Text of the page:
April 3, 2012

Defying Fairy Tale Conventions

 I read a lot of fairy tales, myths, and folklore as a kid -- everything from A Thousand and One Nights to the Popol Vuh to Norse mythology, with a heap of Hans Christen Anderson for good measure.  I still have and enjoy these books.  They're full of all kinds of people, from clever slave girls who win their freedom to burly gods who have to cross dress to get their Mjölnir back.

So, when someone says a book "defies fairy tale conventions," I usually end up biting my lip.  I adore retold fairy tales.  But from the way people talk about them, fairy tales only contain princesses who sit, sigh, and wait for someone else to solve their problems.  I'm not sure if I simply struck upon a lot of good stuff as a kid or if I should blame watered-down retellings.  Fairy tales were, after all, once considered adult fare and continue to change as they're adapted for kids (I love Starfall, but this is still my favorite example of a story so sanitized the original meaning is lost).

I'm not a fairy tale scholar, though, so instead of rambling, I'm just going to post a handful fairy tales that "defy fairy tale conventions" by featuring proactive women (I left off myths; maybe I'll make another list sometime).

Scheherazade: One of the oldest and bravest examples of women in literature.  Her story frames all of One Thousand and One Arabian Nights.  By risking her life and telling amazing tales, she saves a city.

Ali Baba and the Forty Thieves: Ali Baba stumbled upon great wealth quite by accident.  Then his slave girl, the clever Morgiana, saves his life from the revenge of thieves a number of times by her wits -- as she goes about her daily tasks.  She doesn't even bother to mention what she's done until she kills the head of the thieves in front of her master.  She's granted her freedom and Ali Baba offers his son for her husband.  The son meekly accepts.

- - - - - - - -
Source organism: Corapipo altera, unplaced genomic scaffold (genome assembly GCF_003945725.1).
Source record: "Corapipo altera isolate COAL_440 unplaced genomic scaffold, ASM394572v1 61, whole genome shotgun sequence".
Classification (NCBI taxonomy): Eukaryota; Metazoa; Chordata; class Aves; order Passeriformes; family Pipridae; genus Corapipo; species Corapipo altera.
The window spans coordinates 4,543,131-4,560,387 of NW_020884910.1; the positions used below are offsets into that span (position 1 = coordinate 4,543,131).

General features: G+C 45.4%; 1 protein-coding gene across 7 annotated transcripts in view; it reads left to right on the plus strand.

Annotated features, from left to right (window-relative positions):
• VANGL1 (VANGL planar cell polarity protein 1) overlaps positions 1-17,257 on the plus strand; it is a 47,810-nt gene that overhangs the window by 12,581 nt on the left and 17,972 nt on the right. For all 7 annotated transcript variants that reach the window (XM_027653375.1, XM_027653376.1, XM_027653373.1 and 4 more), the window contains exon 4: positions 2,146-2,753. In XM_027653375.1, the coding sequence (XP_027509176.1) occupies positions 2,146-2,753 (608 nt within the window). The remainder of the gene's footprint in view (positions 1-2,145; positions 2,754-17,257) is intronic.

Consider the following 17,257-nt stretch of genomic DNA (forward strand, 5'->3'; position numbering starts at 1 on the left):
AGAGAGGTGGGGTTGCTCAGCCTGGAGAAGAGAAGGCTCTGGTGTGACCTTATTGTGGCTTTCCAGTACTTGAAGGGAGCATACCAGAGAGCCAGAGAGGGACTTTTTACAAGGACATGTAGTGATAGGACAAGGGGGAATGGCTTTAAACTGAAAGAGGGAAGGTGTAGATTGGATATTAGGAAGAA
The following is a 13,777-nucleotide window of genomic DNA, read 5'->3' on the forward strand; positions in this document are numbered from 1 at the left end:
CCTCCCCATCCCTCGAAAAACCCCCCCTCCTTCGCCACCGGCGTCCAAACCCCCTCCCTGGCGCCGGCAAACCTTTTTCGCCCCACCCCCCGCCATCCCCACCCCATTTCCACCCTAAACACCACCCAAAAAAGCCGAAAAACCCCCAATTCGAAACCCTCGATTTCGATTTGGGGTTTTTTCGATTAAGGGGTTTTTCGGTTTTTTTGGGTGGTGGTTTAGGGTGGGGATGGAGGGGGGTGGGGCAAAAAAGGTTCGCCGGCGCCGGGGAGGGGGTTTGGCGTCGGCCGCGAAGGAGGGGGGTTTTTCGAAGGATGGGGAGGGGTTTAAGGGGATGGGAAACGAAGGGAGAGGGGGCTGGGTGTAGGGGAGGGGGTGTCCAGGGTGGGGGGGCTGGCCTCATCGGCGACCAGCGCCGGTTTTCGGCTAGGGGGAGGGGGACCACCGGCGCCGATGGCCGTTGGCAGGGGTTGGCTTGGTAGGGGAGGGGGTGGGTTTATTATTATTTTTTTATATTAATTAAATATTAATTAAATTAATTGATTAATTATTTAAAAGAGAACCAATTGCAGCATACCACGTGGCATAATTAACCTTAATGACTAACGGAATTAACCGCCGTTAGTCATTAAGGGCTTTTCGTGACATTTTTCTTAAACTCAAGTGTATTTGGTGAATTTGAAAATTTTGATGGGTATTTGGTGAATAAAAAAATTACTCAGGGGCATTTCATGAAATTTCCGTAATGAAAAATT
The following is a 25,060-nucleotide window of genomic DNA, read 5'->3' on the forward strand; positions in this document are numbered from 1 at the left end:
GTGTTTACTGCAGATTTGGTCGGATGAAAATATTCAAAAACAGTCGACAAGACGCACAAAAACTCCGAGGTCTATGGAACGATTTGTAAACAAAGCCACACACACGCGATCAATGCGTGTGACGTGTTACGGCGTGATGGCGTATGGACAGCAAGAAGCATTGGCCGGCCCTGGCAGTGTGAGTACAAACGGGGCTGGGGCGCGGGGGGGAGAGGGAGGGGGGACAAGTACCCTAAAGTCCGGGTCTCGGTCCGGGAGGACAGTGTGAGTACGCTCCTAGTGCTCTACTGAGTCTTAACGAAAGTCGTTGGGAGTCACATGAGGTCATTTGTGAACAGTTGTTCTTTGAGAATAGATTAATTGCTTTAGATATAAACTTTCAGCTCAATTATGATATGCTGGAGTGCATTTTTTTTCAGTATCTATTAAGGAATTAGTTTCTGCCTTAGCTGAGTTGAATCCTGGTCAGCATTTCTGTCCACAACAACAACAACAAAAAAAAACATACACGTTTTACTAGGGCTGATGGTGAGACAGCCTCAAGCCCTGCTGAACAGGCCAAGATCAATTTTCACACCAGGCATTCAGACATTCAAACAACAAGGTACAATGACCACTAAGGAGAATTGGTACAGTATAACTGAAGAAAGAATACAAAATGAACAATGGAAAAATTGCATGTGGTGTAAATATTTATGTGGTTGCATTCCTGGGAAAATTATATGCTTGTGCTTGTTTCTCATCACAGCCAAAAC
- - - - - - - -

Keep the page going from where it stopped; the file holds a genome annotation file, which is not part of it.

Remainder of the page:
The Rain Maiden: This is a German fairy tale that unfortunately I can't find a web copy of -- apparently it's a more recently, literary fairy tale, like those of Hans Christian Andersen.  If anyone's from Germany, I'd be interested to hear if it's well-known there; I've been reading this one since I was four.  In short, the Rain Maiden's fallen asleep and a young woman braves a dangerous journey to wake her, stop the drought, and win a bet so she can marry the guy she loves.

Princess Furball: This is a lot like Cinderella, except there's no fairy godmother.  The king promises his daughter to marry an ogre.  She objects, of course, and says she'll only agree if he'll provide her a bunch of nifty dresses and a coat made of fur from each of the animals in the kingdom.  To her horror, the king manages to deliver.  She flees, ends up working as a scullery maid in another kingdom, then uses her wits and superior cooking skills to attract the eligible king.

The Little Mermaid: Which is nothing like the movie.  In the original, the unnamed mermaid's greatest desire is to gain an immortal soul: merepeople live for three hundred years, then turn to ocean foam.  The only way for her to gain an immortal soul like a human is to marry one...or so she thinks.  This story doesn't end in a wedding.

Anyone else have a favorite fairytale to add?


  1. I have to admit the Little Mermaid movie (while full of wonderful music and some great scenes) always drove me nuts. The girl wants to change her species for crying out loud! And all because the guy is cute - she hasn't even spoken with him at that point. Drives me batty!

  2. I'd never read Tatterhood until five minutes ago. Awesome!